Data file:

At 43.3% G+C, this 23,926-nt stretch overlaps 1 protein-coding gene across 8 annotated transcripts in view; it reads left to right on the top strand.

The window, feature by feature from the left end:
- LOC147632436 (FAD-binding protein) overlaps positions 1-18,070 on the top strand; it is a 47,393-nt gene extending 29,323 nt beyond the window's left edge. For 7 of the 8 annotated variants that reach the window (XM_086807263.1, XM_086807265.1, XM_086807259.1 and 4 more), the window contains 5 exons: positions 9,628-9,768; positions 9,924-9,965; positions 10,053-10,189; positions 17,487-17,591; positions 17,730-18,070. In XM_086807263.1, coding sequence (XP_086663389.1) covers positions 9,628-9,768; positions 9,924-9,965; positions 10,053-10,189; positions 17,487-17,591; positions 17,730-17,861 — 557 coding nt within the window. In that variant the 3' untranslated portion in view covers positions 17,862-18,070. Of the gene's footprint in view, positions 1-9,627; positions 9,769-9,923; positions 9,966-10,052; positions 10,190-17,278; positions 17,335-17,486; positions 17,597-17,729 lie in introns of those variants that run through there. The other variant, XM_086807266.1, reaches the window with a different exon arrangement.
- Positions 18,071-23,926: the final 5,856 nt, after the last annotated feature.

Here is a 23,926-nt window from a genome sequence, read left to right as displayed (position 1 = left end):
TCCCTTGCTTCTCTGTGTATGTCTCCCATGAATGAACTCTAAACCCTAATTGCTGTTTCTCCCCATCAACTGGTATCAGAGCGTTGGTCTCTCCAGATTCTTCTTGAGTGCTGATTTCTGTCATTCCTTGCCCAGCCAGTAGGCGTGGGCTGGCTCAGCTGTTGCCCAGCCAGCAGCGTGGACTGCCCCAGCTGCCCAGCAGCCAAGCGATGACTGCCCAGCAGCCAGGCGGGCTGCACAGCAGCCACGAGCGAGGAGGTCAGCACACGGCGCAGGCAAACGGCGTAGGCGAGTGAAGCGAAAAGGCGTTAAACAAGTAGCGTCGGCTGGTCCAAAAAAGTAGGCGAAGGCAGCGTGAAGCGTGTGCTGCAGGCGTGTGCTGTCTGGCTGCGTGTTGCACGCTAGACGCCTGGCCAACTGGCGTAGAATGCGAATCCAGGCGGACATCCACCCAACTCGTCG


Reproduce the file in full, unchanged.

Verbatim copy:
At 43.3% G+C, this 23,926-nt stretch overlaps 1 protein-coding gene across 8 annotated transcripts in view; it reads left to right on the top strand.

The window, feature by feature from the left end:
- LOC147632436 (FAD-binding protein) overlaps positions 1-18,070 on the top strand; it is a 47,393-nt gene extending 29,323 nt beyond the window's left edge. For 7 of the 8 annotated variants that reach the window (XM_086807263.1, XM_086807265.1, XM_086807259.1 and 4 more), the window contains 5 exons: positions 9,628-9,768; positions 9,924-9,965; positions 10,053-10,189; positions 17,487-17,591; positions 17,730-18,070. In XM_086807263.1, coding sequence (XP_086663389.1) covers positions 9,628-9,768; positions 9,924-9,965; positions 10,053-10,189; positions 17,487-17,591; positions 17,730-17,861 — 557 coding nt within the window. In that variant the 3' untranslated portion in view covers positions 17,862-18,070. Of the gene's footprint in view, positions 1-9,627; positions 9,769-9,923; positions 9,966-10,052; positions 10,190-17,278; positions 17,335-17,486; positions 17,597-17,729 lie in introns of those variants that run through there. The other variant, XM_086807266.1, reaches the window with a different exon arrangement.
- Positions 18,071-23,926: the final 5,856 nt, after the last annotated feature.

Here is a 23,926-nt window from a genome sequence, read left to right as displayed (position 1 = left end):
TCCCTTGCTTCTCTGTGTATGTCTCCCATGAATGAACTCTAAACCCTAATTGCTGTTTCTCCCCATCAACTGGTATCAGAGCGTTGGTCTCTCCAGATTCTTCTTGAGTGCTGATTTCTGTCATTCCTTGCCCAGCCAGTAGGCGTGGGCTGGCTCAGCTGTTGCCCAGCCAGCAGCGTGGACTGCCCCAGCTGCCCAGCAGCCAAGCGATGACTGCCCAGCAGCCAGGCGGGCTGCACAGCAGCCACGAGCGAGGAGGTCAGCACACGGCGCAGGCAAACGGCGTAGGCGAGTGAAGCGAAAAGGCGTTAAACAAGTAGCGTCGGCTGGTCCAAAAAAGTAGGCGAAGGCAGCGTGAAGCGTGTGCTGCAGGCGTGTGCTGTCTGGCTGCGTGTTGCACGCTAGACGCCTGGCCAACTGGCGTAGAATGCGAATCCAGGCGGACATCCACCCAACTCGTCG